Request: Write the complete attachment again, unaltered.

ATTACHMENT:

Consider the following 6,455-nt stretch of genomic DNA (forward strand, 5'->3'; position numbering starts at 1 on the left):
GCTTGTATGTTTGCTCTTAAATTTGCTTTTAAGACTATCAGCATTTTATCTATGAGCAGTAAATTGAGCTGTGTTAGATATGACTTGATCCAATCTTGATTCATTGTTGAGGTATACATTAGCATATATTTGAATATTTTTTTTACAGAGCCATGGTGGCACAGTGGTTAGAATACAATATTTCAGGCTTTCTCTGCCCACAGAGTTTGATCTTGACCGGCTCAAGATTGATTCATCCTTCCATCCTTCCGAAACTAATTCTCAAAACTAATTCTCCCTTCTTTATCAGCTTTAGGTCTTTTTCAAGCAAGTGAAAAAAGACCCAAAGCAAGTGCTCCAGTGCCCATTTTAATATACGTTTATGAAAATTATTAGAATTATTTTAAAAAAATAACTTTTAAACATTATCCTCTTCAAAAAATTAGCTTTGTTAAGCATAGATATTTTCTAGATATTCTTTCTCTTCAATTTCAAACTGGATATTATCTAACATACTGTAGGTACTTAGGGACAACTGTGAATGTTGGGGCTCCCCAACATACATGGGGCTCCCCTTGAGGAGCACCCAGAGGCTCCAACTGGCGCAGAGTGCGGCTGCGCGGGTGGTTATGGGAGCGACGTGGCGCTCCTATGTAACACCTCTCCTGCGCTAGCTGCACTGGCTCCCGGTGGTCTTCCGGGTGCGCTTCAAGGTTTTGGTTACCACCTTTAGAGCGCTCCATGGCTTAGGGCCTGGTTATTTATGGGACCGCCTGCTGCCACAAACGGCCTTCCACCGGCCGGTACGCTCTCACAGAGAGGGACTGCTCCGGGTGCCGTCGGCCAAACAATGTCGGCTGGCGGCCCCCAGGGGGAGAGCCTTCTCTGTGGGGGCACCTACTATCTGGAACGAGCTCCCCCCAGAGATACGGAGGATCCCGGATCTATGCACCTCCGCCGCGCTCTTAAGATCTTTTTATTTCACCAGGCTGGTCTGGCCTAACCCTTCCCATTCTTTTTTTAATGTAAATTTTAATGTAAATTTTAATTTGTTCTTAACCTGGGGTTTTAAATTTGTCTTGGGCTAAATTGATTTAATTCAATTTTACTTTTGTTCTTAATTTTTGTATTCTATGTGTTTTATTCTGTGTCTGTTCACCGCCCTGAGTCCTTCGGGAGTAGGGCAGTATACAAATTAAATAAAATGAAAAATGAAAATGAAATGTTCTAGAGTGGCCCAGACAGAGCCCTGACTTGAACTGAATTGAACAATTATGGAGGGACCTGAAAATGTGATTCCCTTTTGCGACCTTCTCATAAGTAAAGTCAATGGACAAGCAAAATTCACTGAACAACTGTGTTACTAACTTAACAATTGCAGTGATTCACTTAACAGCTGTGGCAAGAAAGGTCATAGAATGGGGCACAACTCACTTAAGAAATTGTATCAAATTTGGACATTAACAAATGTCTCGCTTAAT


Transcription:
Consider the following 6,455-nt stretch of genomic DNA (forward strand, 5'->3'; position numbering starts at 1 on the left):
GCTTGTATGTTTGCTCTTAAATTTGCTTTTAAGACTATCAGCATTTTATCTATGAGCAGTAAATTGAGCTGTGTTAGATATGACTTGATCCAATCTTGATTCATTGTTGAGGTATACATTAGCATATATTTGAATATTTTTTTTACAGAGCCATGGTGGCACAGTGGTTAGAATACAATATTTCAGGCTTTCTCTGCCCACAGAGTTTGATCTTGACCGGCTCAAGATTGATTCATCCTTCCATCCTTCCGAAACTAATTCTCAAAACTAATTCTCCCTTCTTTATCAGCTTTAGGTCTTTTTCAAGCAAGTGAAAAAAGACCCAAAGCAAGTGCTCCAGTGCCCATTTTAATATACGTTTATGAAAATTATTAGAATTATTTTAAAAAAATAACTTTTAAACATTATCCTCTTCAAAAAATTAGCTTTGTTAAGCATAGATATTTTCTAGATATTCTTTCTCTTCAATTTCAAACTGGATATTATCTAACATACTGTAGGTACTTAGGGACAACTGTGAATGTTGGGGCTCCCCAACATACATGGGGCTCCCCTTGAGGAGCACCCAGAGGCTCCAACTGGCGCAGAGTGCGGCTGCGCGGGTGGTTATGGGAGCGACGTGGCGCTCCTATGTAACACCTCTCCTGCGCTAGCTGCACTGGCTCCCGGTGGTCTTCCGGGTGCGCTTCAAGGTTTTGGTTACCACCTTTAGAGCGCTCCATGGCTTAGGGCCTGGTTATTTATGGGACCGCCTGCTGCCACAAACGGCCTTCCACCGGCCGGTACGCTCTCACAGAGAGGGACTGCTCCGGGTGCCGTCGGCCAAACAATGTCGGCTGGCGGCCCCCAGGGGGAGAGCCTTCTCTGTGGGGGCACCTACTATCTGGAACGAGCTCCCCCCAGAGATACGGAGGATCCCGGATCTATGCACCTCCGCCGCGCTCTTAAGATCTTTTTATTTCACCAGGCTGGTCTGGCCTAACCCTTCCCATTCTTTTTTTAATGTAAATTTTAATGTAAATTTTAATTTGTTCTTAACCTGGGGTTTTAAATTTGTCTTGGGCTAAATTGATTTAATTCAATTTTACTTTTGTTCTTAATTTTTGTATTCTATGTGTTTTATTCTGTGTCTGTTCACCGCCCTGAGTCCTTCGGGAGTAGGGCAGTATACAAATTAAATAAAATGAAAAATGAAAATGAAATGTTCTAGAGTGGCCCAGACAGAGCCCTGACTTGAACTGAATTGAACAATTATGGAGGGACCTGAAAATGTGATTCCCTTTTGCGACCTTCTCATAAGTAAAGTCAATGGACAAGCAAAATTCACTGAACAACTGTGTTACTAACTTAACAATTGCAGTGATTCACTTAACAGCTGTGGCAAGAAAGGTCATAGAATGGGGCACAACTCACTTAAGAAATTGTATCAAATTTGGACATTAACAAATGTCTCGCTTAAT